F&C1950: Stage Fright

“I’m dead common, I am.”

Heavy flow.

I was going to see Rio Bravo, but I had apparently mistagged the year. (It’s from 1959, not 1950.) So another Hitchcock film. Yay?

But this is much weirder than the last two Hitchcock films I saw. Way more interesting actors, too.

Stage Fright. Alfred Hitchcock. 1950.

Pink Glow

Monte Carlo

Doris Tinsdale

(The Monte Carlo was too boozey after some sips, so I dumped Coke into it and dubbed it the Doris Tinsdale. It’s rye, Benedictine, Angostura bitters and Coke.)

This post is part of the F&C series.

F&C1951: Strangers on a Train

Well, this is a pretty tense thriller, but it’s a bit mechanical. I mean, there are lots of fine touches, but I found myself being impatient with it all.

I’ve probably seen it before, though, so that might explain my dissatisfaction… Or it might be the pretty, and pretty non-descript, actors. The only interesting actor here is Robert Walker, I think.

Strangers on a Train. Alfred Hitchcock. 1951.

Basil lemonade rose wine cocktail

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F&C1952: A Girl In Every Port

Ok, it’s not exactly the funniest Marx Brothers film (it’s more of a Marx Brother film), but it’s amusing. There’s only a few bits I LOL-ed out loud to, but it’s pleasantly silly throughout.

And I kinda loved the two rather dim characters at the center of the shenanigans (Jane and Bert).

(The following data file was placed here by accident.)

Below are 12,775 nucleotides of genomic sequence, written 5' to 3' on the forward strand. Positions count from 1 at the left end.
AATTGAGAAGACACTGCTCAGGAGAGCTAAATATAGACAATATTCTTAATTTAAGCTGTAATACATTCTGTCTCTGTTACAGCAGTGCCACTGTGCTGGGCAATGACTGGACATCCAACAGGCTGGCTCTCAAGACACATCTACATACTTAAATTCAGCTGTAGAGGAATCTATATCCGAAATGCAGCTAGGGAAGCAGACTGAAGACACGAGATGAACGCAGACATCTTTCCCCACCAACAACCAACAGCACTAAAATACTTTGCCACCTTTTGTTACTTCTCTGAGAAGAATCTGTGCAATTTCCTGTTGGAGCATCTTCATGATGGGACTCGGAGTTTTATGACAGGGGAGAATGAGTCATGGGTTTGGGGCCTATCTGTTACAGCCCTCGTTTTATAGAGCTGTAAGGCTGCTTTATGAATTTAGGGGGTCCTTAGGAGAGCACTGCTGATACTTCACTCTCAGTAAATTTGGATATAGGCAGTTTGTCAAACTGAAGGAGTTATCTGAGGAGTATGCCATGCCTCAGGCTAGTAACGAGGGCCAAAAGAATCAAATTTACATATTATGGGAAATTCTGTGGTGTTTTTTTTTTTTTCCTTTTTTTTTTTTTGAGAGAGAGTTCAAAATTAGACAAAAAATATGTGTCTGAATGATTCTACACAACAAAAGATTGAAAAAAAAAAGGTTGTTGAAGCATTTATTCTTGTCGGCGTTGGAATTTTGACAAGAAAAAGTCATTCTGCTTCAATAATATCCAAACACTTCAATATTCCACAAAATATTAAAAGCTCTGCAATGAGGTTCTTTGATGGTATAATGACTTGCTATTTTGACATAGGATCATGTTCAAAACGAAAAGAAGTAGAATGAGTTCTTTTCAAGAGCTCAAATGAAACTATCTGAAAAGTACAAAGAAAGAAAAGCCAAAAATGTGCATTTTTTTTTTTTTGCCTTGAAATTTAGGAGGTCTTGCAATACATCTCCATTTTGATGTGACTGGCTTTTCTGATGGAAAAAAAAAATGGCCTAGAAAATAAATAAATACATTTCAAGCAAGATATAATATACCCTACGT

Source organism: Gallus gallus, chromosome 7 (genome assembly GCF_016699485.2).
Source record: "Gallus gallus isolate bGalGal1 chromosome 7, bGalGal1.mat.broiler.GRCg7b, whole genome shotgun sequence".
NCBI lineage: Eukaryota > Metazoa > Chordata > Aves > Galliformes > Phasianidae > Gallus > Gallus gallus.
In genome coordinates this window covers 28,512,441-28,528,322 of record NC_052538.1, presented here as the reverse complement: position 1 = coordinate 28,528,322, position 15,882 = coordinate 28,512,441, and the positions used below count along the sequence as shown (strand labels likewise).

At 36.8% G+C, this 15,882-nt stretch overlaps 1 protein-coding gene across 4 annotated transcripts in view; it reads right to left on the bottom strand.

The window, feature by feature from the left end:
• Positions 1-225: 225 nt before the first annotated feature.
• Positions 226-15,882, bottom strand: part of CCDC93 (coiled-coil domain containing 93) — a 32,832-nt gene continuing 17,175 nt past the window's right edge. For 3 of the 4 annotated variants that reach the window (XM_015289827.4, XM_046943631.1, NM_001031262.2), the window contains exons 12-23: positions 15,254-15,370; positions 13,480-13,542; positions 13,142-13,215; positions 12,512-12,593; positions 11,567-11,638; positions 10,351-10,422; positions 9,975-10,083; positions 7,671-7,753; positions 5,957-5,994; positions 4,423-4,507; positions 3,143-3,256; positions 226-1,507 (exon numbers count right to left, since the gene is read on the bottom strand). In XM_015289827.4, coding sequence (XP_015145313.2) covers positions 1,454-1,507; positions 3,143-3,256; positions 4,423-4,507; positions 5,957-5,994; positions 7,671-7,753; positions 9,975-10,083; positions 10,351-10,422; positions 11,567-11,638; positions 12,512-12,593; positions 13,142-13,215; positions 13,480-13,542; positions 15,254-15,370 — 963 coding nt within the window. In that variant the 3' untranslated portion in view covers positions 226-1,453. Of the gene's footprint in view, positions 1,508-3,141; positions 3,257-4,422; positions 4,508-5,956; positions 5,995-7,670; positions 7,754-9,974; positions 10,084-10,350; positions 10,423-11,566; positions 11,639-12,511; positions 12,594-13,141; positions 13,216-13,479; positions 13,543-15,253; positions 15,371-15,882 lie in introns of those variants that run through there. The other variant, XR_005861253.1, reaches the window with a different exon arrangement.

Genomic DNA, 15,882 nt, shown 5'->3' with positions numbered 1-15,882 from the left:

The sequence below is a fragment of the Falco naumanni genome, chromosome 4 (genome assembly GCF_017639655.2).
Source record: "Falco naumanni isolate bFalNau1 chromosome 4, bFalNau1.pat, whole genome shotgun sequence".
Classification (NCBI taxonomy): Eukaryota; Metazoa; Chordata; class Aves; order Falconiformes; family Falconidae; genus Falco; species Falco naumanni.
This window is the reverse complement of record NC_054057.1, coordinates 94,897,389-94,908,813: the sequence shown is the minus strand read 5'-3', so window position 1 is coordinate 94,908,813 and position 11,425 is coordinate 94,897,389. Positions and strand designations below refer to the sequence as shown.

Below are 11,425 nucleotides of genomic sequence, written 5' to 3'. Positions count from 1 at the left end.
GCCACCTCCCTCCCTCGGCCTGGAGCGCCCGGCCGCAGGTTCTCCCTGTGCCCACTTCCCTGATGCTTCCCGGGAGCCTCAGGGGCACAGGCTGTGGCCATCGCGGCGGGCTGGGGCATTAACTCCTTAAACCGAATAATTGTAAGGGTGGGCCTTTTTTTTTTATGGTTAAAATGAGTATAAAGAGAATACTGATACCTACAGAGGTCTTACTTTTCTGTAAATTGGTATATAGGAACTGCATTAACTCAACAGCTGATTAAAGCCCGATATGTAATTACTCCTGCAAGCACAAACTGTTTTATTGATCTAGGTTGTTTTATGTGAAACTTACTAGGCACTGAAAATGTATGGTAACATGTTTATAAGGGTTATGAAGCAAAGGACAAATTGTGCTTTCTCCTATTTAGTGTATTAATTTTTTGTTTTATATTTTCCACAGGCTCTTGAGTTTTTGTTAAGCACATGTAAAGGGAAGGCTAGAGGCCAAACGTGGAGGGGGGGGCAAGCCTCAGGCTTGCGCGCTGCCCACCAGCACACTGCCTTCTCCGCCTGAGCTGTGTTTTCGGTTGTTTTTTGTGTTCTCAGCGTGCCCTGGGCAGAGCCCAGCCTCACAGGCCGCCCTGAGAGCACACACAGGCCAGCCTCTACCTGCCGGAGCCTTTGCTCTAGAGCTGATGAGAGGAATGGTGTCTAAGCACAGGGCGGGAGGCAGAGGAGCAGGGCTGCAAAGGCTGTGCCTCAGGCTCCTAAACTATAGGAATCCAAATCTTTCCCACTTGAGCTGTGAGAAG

A Girl In Every Port. Chester Erskine. 1952.

Sunflower Highball

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F&C1953: Madame de…

Max Ophüls is another director I’m unfamiliar with. And I’m not sure whether it’s the cocktail confusing me or the film being kinda odd, but I’m not totally tracking what’s going on here! So I’m throwing this die mostly based on how it looks and whether I liked the dialogue:

Madame de…. Max Ophüls. 1953.

Mexican Grasshopper

This might be the most disgusting cocktail colour I’ve ever seen…

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F&C1954: Viaggio in Italia

I haven’t seen many of Rossellini’s films… Has he been somewhat forgotten? Based on this film, he’s good, but he’s not as distinctive as, say, Fellini, or as commercial as, say, Vincente Minnelli. So I could see how he’s not mentioned that often any more.

Although I could just be hanging out in the wrong places. Perhaps most people talk about Rossellini all the time.

Anyway. This isn’t bad. I’m enjoying the Ingrid Bergman performance. But… while it starts off in an enjoyable way, it really starts dragging after a while.

But it’s officially the 67th best film ever, and none of his other films appear on the list.

Monkey Plot. I mean Gland.

This post is part of the F&C series.